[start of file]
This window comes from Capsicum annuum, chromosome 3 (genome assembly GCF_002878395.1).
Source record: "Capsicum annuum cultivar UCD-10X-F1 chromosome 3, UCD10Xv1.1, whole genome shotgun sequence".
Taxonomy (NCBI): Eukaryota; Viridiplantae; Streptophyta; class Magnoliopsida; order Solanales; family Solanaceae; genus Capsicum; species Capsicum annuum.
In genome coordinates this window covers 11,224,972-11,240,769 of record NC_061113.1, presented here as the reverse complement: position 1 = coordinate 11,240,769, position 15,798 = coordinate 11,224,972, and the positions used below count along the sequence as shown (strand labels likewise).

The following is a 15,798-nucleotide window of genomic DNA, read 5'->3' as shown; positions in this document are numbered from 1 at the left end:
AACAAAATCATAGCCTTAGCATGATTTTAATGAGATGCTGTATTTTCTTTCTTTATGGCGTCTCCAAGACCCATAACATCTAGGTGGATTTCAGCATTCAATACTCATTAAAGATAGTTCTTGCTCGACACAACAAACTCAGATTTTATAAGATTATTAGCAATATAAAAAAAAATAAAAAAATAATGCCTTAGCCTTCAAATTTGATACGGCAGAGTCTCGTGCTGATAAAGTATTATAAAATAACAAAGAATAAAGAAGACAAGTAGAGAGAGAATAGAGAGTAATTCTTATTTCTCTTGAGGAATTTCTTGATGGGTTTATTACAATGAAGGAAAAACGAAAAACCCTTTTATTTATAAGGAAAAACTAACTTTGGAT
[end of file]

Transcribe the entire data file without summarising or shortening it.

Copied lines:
This window comes from Capsicum annuum, chromosome 3 (genome assembly GCF_002878395.1).
Source record: "Capsicum annuum cultivar UCD-10X-F1 chromosome 3, UCD10Xv1.1, whole genome shotgun sequence".
Taxonomy (NCBI): Eukaryota; Viridiplantae; Streptophyta; class Magnoliopsida; order Solanales; family Solanaceae; genus Capsicum; species Capsicum annuum.
In genome coordinates this window covers 11,224,972-11,240,769 of record NC_061113.1, presented here as the reverse complement: position 1 = coordinate 11,240,769, position 15,798 = coordinate 11,224,972, and the positions used below count along the sequence as shown (strand labels likewise).

The following is a 15,798-nucleotide window of genomic DNA, read 5'->3' as shown; positions in this document are numbered from 1 at the left end:
AACAAAATCATAGCCTTAGCATGATTTTAATGAGATGCTGTATTTTCTTTCTTTATGGCGTCTCCAAGACCCATAACATCTAGGTGGATTTCAGCATTCAATACTCATTAAAGATAGTTCTTGCTCGACACAACAAACTCAGATTTTATAAGATTATTAGCAATATAAAAAAAAATAAAAAAATAATGCCTTAGCCTTCAAATTTGATACGGCAGAGTCTCGTGCTGATAAAGTATTATAAAATAACAAAGAATAAAGAAGACAAGTAGAGAGAGAATAGAGAGTAATTCTTATTTCTCTTGAGGAATTTCTTGATGGGTTTATTACAATGAAGGAAAAACGAAAAACCCTTTTATTTATAAGGAAAAACTAACTTTGGAT